In June 1986 the Delica series underwent its third full model change, the first in seven years. When development work on the third-generation series began in the spring of 1983 there was a proposal to create a semi-cab-over engine body which would improve impact safety and allow a walk-through but the design team eventually decided to retain the full cab-over-engine configuration of the previous generations for its superior space efficiency. The new Delica Star Wagon’s monocoque body structure was chosen for its safety and durability. The more rounded “soft cube” styling put the emphasis on space efficiency.
To a “Living room on wheels” theme, Delica Star Wagon was fitted with multi-seat, multi-audio and multi-climate control systems and was available with the first Crystal Lite Roof in its class, enhancing further the light, airy and open ambience to the interior. The 2.0 L engine and 2.5 L dieselturbo engine delivered brisk and feel-good performance both on and off road. The Delica Star Wagon 4WD featured an upgraded equipment specification worthy of its status as the series’ image leader. To firmly establish its position as the leading cab-over four-wheel drive engine in its category, Delica Star Wagon 4WD sported full-feature off-road performance together with improved comfort. In August 1988 an automatic transmission trim level was added to the four-wheel drive lineup.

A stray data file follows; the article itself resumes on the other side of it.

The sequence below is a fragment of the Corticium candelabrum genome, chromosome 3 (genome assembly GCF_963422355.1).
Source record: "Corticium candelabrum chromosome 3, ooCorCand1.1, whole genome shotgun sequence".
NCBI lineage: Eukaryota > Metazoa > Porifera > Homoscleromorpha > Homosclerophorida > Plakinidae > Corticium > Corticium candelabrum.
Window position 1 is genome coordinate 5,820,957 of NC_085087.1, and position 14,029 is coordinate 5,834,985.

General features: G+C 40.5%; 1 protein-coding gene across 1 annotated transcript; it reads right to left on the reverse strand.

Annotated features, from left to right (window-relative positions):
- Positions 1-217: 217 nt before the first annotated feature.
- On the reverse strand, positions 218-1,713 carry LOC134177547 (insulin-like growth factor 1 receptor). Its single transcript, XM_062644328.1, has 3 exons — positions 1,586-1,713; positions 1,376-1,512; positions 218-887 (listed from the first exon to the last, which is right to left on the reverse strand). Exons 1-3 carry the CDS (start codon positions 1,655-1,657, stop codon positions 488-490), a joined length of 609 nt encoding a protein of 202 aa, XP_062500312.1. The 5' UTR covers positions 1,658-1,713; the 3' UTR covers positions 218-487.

In Mitsubishi’s own telling of the Delica’s history, the manufacturer notes that it was paying attention to the RV industry. In 1972, in response to consumer demand to go camping, Mitsubishi launched the Delica Camping Van, a Delica with a pop-top roof tent. Mitsubishi goes on to note that the Delica name is actually a contraction. “Delica” comes from the English term “Delivery Car.”
This Delica JB500 Camper
According to Ottoex Adventure Vehicles, the Delica JB500 is the work of two coachbuilders. The first is Vantech, a builder of Japanese campervans and motorhomes. This company has been around for well over 30 years and is best known among enthusiasts for these Delicas.
The other company is Reimo, a van conversion company based in Egelsbach, near Frankfurt, Germany. Reimo has been around since 1980 and the company specializes in van conversions, but it also offers camping equipment like gas and water supplies, insulation, air-conditioners, camera systems, televisions, tents, monitoring systems, furniture, and more. Look inside this JB500 and you’ll find Reimo logos on a few pieces of equipment.